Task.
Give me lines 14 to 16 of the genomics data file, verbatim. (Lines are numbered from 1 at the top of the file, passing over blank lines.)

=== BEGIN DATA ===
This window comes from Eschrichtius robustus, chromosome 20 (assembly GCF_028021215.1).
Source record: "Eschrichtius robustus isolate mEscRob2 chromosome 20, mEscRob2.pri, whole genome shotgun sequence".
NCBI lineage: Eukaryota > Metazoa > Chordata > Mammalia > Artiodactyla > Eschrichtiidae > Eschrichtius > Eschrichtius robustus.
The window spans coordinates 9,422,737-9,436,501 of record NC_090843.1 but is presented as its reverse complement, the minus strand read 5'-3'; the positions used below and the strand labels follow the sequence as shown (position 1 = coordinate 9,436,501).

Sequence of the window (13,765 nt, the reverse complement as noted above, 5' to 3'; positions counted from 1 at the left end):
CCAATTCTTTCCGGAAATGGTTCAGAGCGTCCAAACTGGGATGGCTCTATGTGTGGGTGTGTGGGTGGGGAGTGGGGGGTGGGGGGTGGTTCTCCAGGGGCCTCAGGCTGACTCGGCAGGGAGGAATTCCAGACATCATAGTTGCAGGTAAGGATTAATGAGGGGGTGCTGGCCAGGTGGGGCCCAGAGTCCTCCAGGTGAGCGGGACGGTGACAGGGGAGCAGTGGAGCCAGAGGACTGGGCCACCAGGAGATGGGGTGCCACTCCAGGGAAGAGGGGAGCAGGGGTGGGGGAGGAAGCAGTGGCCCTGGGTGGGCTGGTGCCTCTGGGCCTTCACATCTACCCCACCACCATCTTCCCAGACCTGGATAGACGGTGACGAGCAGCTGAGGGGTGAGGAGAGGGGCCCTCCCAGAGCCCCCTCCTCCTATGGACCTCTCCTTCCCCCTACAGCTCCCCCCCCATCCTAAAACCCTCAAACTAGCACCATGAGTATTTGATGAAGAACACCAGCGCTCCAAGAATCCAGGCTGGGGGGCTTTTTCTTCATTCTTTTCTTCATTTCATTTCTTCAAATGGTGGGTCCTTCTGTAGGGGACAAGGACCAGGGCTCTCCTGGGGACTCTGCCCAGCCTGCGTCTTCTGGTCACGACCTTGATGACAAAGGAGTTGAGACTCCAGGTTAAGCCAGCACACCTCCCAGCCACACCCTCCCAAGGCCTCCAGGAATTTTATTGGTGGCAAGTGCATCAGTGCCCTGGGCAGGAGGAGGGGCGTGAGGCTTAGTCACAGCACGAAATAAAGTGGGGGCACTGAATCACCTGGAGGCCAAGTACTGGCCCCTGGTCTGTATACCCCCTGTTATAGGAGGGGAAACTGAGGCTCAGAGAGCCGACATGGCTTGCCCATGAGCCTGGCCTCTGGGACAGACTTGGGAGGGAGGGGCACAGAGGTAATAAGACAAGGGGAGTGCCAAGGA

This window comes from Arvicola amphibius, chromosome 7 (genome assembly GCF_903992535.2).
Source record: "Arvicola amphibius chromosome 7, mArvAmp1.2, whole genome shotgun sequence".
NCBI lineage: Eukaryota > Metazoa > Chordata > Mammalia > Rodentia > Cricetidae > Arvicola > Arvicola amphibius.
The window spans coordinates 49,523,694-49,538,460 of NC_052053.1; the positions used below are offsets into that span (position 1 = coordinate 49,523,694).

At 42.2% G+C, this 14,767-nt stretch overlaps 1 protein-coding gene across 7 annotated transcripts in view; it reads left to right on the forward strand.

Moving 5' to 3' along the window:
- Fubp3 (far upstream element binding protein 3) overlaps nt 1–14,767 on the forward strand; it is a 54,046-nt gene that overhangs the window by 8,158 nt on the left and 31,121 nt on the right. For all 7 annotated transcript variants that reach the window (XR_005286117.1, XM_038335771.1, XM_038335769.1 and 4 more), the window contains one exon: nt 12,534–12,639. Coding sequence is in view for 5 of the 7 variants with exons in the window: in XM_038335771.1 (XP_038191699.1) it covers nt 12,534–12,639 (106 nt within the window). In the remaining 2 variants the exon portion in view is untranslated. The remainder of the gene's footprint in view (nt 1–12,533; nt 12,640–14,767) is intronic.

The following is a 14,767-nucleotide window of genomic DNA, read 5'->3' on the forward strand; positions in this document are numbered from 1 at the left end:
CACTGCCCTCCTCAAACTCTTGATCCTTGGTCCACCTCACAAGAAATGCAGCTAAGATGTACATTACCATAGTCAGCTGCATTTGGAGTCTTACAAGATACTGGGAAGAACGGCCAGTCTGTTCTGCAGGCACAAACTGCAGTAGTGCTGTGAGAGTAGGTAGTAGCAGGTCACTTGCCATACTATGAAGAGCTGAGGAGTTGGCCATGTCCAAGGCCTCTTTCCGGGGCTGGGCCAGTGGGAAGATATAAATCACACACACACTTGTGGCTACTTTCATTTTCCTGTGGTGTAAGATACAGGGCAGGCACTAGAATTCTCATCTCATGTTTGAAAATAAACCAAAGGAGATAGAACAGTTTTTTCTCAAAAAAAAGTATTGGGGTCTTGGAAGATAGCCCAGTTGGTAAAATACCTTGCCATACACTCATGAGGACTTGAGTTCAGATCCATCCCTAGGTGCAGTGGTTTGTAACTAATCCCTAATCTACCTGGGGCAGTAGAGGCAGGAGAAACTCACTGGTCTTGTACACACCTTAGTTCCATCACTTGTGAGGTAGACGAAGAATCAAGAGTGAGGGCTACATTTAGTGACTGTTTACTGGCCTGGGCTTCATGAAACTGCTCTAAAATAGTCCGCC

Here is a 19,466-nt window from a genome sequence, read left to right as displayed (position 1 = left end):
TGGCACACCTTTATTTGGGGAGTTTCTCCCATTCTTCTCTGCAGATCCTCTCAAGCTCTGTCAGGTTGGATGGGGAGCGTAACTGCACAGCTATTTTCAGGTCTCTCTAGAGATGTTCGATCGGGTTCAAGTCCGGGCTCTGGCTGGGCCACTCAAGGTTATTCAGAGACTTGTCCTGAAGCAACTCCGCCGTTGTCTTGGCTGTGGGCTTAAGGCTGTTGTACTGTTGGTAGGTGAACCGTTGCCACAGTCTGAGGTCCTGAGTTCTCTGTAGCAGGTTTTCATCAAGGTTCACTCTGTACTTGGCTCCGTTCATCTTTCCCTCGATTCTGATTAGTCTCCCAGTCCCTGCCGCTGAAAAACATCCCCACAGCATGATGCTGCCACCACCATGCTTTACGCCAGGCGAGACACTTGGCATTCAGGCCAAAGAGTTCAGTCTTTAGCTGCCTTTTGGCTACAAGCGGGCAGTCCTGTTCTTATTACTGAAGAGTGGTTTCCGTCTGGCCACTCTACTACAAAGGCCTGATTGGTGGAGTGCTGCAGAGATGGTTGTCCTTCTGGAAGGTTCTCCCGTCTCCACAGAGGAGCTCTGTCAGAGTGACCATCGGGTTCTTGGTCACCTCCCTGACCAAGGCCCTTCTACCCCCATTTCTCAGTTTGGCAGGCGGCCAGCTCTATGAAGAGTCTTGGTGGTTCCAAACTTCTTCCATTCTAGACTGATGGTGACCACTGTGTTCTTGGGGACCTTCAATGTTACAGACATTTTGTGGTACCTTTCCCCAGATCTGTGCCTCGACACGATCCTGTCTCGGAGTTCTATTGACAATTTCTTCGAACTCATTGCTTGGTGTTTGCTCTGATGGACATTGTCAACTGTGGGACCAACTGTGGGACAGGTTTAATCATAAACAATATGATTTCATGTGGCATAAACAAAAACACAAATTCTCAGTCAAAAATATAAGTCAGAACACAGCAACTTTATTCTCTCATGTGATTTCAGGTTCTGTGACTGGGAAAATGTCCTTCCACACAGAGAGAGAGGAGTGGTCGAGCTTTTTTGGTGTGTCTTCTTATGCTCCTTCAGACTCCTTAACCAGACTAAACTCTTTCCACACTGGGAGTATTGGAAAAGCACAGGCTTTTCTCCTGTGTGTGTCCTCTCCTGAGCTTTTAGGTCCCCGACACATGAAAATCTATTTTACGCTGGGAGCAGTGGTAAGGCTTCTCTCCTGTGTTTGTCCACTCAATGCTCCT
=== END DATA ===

The following is a 14,767-nucleotide window of genomic DNA, read 5'->3' on the forward strand; positions in this document are numbered from 1 at the left end:
CACTGCCCTCCTCAAACTCTTGATCCTTGGTCCACCTCACAAGAAATGCAGCTAAGATGTACATTACCATAGTCAGCTGCATTTGGAGTCTTACAAGATACTGGGAAGAACGGCCAGTCTGTTCTGCAGGCACAAACTGCAGTAGTGCTGTGAGAGTAGGTAGTAGCAGGTCACTTGCCATACTATGAAGAGCTGAGGAGTTGGCCATGTCCAAGGCCTCTTTCCGGGGCTGGGCCAGTGGGAAGATATAAATCACACACACACTTGTGGCTACTTTCATTTTCCTGTGGTGTAAGATACAGGGCAGGCACTAGAATTCTCATCTCATGTTTGAAAATAAACCAAAGGAGATAGAACAGTTTTTTCTCAAAAAAAAGTATTGGGGTCTTGGAAGATAGCCCAGTTGGTAAAATACCTTGCCATACACTCATGAGGACTTGAGTTCAGATCCATCCCTAGGTGCAGTGGTTTGTAACTAATCCCTAATCTACCTGGGGCAGTAGAGGCAGGAGAAACTCACTGGTCTTGTACACACCTTAGTTCCATCACTTGTGAGGTAGACGAAGAATCAAGAGTGAGGGCTACATTTAGTGACTGTTTACTGGCCTGGGCTTCATGAAACTGCTCTAAAATAGTCCGCC

Here is a 19,466-nt window from a genome sequence, read left to right as displayed (position 1 = left end):